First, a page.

We have reached the final home stretch of the school year! For many, these last few weeks can be a bit of a whirlwind from end-of-the-year celebrations, awards, field trips, parties, graduations, packing up your classroom, and just wrapping up all of those loose ends of the school year. You
It’s time to take back the classroom. Too often we hear of teachers that teach 90% of their day with their students staying in one spot. And we get it, the chaos that ensues from moving around can be overwhelming, to say the least. But we also know there is
There are of course positives and negatives that come with the sort of access we all have in the 21st century. We have to teach our students to tell the difference between good information and bad information. They need to learn how to pick out the important details as they read about the subject they’re researching, without getting bogged down with less-than-necessary details. Students also have to be able to think critically about what they discover, presenting it to others in an organized manner.
Teach students to use their own data. This is one of the best ways to teach your students how to take ownership of their learning goals.
During a regular year, it can be hard to find the time to fit in projects and project-based learning assignments. With this year being as difficult as it already is, making time for projects may be the last thing on your priority list, but it doesn’t have to be a crazy and overwhelming thing! You can incorporate PBL even in a distance learning environment.
The end of the school year is a special time to reflect on growth, friendships that were made, and wonderful moments that were shared. It can be hard to connect with students during distance learning, but this paperless assignment will remind students of the amazing year that you spent together.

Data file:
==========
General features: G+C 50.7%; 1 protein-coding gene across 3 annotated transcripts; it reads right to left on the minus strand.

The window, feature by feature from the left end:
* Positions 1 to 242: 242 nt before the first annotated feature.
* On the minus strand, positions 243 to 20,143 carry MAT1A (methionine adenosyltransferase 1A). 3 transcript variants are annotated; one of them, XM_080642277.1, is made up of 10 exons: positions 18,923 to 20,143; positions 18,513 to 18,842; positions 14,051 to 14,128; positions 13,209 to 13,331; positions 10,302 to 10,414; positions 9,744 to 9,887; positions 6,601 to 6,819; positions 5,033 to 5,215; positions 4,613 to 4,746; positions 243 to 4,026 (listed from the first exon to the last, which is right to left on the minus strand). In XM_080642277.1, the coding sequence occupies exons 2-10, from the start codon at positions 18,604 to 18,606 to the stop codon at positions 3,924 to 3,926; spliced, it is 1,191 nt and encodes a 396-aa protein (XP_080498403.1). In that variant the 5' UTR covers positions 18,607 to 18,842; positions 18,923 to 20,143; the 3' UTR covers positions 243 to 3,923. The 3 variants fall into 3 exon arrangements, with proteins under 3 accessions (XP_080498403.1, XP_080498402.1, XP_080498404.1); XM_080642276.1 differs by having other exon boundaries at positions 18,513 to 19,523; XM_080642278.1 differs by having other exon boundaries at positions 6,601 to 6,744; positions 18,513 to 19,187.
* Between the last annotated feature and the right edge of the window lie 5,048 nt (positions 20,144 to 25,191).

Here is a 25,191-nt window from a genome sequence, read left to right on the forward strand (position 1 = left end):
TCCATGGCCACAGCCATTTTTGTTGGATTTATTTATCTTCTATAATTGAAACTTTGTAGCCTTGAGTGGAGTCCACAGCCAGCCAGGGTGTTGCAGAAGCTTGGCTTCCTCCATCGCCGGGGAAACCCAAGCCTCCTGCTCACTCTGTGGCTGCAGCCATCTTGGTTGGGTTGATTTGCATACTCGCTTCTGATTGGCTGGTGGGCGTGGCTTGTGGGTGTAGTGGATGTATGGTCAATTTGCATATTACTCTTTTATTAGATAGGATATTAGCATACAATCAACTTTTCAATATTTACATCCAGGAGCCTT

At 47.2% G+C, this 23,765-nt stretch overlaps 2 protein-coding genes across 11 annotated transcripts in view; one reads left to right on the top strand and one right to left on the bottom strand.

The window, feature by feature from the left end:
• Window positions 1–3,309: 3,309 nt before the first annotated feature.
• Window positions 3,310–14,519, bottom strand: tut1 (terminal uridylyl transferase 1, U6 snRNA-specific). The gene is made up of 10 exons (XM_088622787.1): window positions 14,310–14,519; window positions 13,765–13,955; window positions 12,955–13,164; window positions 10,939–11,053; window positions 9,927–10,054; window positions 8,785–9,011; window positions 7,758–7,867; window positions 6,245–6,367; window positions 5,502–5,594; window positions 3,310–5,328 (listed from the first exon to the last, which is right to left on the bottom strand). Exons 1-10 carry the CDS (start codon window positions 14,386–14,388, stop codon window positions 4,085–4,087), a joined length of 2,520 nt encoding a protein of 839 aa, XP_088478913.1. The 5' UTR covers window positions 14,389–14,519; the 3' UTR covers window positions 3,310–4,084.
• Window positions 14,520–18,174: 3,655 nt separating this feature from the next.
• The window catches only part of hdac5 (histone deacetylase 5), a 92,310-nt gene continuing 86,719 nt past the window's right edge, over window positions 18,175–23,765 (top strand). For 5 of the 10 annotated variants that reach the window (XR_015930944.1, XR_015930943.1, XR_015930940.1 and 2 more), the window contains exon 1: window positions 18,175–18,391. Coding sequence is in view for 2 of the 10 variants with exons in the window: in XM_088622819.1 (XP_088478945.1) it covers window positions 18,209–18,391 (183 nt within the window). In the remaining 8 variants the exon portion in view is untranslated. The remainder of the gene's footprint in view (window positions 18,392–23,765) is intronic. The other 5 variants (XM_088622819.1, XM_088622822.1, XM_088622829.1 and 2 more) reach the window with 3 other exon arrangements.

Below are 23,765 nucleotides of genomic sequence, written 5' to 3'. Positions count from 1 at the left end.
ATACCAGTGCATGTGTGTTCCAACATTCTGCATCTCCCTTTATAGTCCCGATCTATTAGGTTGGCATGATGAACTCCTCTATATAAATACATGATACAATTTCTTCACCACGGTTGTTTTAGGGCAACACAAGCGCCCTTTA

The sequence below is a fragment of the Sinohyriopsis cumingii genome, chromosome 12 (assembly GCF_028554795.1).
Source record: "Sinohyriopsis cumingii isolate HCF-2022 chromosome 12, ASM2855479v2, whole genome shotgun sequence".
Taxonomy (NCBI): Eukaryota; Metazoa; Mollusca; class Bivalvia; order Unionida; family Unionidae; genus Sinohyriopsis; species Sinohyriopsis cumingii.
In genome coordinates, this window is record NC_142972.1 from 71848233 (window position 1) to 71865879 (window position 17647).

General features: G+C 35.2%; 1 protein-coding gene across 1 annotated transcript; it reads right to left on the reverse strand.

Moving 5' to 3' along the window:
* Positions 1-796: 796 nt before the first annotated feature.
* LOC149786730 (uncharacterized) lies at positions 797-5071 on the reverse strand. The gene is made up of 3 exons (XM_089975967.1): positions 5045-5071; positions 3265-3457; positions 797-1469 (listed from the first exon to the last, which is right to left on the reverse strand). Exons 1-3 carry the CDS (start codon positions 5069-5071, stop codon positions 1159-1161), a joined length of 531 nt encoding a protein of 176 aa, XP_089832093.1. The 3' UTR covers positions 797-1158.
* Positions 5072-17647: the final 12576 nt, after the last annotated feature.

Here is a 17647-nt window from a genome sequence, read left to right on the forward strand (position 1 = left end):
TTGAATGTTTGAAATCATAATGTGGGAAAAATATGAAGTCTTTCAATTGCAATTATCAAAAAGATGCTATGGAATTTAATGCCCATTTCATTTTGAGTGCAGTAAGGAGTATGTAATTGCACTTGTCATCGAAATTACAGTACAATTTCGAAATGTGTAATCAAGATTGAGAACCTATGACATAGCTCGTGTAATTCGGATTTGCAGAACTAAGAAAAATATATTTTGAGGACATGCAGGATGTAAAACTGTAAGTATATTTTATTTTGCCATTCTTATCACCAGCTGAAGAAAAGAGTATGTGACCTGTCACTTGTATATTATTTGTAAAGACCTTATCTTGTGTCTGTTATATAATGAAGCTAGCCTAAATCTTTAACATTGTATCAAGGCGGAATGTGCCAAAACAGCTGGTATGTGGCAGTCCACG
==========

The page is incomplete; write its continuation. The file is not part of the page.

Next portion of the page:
We’ve all seen these behaviors in students at one time or another. Often, we see them daily in a variety of forms. Many times, we label these actions as “misbehavior” and are quick to dole out consequences.
In reality, each time a child acts out, there is usually a deeper reason behind it. Fear of failure. Confusion. Stress from home life. Insecurity. Low self-esteem. Traumatic experiences.
One of my favorite ways to teach students to edit their writing pieces is through a collaborative activity that I like to call Musical Papers. In my classroom, I really value student collaboration and I make opportunities for the kids to work together whenever possible. This activity can be done with any writing piece, and it’s great for teaching students how to hone in on their editing skills. It’s also super fun!
The holidays are such a fun time of year in the classroom, but we all know tt can be pretty hectic. Especially as you try to choose the perfect activities for your kiddos! Let me save you a few hours of Pinterest-scrolling time with some of my favorite holiday resources, plus some awesome suggestions from our community.
These tried-and-true suggestions are sure to stir up holiday cheer for you and your students!